The data indicates that following oral ingestion, absorption is very low.  This conclusion is supported by the review of Gobas (2000) who summarized the physicochemical characteristics of substances that influence their biological uptake in animals.  This review concluded that molecules of internal cross-section >0.95nM are too large to cross biological membranes and are therefore not bioavailable.  Such substances as these, with a very high logKow will, if ingested, be predominantly eliminated in the faeces and any absorption that does occur will be very slow and reach steady state very slowly.  These predictions are borne out by the experimental data available described above.

The very low volatility precludes significant absorption by the inhalation route and a QSAR model SkinPerm predicts that dermal absorption is negligible.

Metabolism

Metabolism of decane and higher alkanes occurs mainly via ω -hydroxylation to yield the corresponding primary alcohols.  Using mouse liver microsomes, the corresponding alcohol, acid and α,ω-diglycol were observed as major metabolic products of decane.  Further work has shown that metabolism is not just limited to the liver, but can similarly occur in the kidney and lung.  Decane, dodecane and tetradecane have all been demonstrated to metabolise similarly.  It would be expected that he same metabolic paths would exist for polyalphaolefins that reach the systemic circulation.

Metabolism studies have also been carried out on the C10 alkane 2,2,4-trimethylpentane (TMP). Hydrocarbons in general are oxidised to alcohols by the Cytochrome P450 monooxygenase system.  These intermediate alcohols are further oxidised to aldehydes by aldehyde dehydrogenase and eventually to acids.  TMP, and by inference substance 1000172-11-1, are not exception to this rule.  Based on the quantitative work by Charbonneau, around 72% of TMP is excreted from male rats within 24 hrs whilst 81% is excreted from females.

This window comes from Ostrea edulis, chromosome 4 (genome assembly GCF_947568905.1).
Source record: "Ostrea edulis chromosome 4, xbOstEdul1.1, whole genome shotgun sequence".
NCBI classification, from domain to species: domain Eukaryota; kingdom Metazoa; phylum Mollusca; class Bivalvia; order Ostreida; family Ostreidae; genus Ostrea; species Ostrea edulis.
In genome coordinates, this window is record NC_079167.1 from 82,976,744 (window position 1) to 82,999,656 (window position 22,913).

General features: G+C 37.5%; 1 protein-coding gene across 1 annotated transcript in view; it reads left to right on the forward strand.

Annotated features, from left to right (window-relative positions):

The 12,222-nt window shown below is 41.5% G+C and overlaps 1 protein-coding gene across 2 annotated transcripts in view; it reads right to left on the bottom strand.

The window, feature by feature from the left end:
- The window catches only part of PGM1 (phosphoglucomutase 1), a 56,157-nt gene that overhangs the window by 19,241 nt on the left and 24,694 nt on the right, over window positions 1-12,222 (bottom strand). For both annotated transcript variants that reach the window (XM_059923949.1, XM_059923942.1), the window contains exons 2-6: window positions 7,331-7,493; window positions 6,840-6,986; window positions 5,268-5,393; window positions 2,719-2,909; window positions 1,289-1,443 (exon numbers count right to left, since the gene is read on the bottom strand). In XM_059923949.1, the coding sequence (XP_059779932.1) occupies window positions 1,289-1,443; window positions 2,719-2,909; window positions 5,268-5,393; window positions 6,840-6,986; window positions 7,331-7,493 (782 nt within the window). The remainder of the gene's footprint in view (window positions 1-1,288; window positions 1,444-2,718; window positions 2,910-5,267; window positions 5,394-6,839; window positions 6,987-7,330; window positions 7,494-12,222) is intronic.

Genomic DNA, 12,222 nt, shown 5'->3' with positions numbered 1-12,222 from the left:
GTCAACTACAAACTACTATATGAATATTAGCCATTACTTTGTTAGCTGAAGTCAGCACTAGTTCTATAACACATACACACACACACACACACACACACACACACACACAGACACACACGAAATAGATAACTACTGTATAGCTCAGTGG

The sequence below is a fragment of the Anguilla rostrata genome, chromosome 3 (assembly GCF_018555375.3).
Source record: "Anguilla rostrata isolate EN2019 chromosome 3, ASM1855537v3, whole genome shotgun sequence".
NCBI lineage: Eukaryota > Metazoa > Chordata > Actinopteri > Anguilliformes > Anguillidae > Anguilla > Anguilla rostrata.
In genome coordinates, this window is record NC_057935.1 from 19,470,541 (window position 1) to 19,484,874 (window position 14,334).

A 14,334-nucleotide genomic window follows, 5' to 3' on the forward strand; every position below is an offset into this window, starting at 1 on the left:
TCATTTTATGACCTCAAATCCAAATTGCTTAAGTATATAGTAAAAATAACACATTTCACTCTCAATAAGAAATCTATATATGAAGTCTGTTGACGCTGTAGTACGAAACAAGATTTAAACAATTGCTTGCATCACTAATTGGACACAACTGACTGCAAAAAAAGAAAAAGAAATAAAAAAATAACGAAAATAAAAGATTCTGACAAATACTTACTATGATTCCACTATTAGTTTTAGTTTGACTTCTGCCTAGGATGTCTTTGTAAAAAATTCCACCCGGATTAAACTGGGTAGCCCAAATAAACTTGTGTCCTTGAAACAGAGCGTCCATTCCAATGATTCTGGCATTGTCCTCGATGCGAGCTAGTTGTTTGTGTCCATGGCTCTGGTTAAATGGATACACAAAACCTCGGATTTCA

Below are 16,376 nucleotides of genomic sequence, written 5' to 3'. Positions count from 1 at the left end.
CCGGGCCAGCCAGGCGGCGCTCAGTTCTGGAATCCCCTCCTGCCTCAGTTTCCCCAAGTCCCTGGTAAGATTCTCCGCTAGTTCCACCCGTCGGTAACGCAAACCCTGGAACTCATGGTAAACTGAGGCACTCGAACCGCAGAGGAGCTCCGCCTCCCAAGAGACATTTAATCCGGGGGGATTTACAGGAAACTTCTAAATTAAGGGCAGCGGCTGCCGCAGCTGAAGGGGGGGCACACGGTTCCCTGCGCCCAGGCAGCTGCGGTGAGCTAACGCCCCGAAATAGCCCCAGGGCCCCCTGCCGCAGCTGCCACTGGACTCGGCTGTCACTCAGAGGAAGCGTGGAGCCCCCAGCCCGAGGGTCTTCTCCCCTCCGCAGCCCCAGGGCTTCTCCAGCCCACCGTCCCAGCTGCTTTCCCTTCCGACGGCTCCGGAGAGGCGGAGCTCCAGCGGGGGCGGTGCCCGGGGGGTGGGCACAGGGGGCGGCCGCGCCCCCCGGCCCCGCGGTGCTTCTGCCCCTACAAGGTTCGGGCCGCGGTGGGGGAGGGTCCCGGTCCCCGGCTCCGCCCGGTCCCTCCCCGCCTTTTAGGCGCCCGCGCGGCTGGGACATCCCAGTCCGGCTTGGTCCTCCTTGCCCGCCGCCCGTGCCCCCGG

The data available on metabolism for lower molecular weight alkanes strongly suggests that any hydrogenated polyalphaolefin that reached the systemic circulation would be metabolised relatively easily.

Discussion on bioaccumulation potential result:

Toxicokinetic assessment

There is no available data on the toxicokinetics of the substance Pentadecane, 7-methylene, mixed with 1-tetradecene, dimers and trimers hydrogenated (CAS 1000172-11-1), which is a C28-80H58-162hydrogenated polyalphaolefin with a typical Mn=440Da and an Mw=450Da.  The toxicokinetic assessment is therefore built on read across from similar saturated higher molecular weight alkanes.

Absorption, distribution and excretion (ADE)

The ADE of a very similar substance hydrogenated polyalphaolefin (1-decene, hydrogenated homopolymer, hydrogenated, CAS 68037-01-4, EC 500-183-1, C30-60H62-122) was reviewed by the EU Scientific Committee on Food (2001).  Their review is quoted below: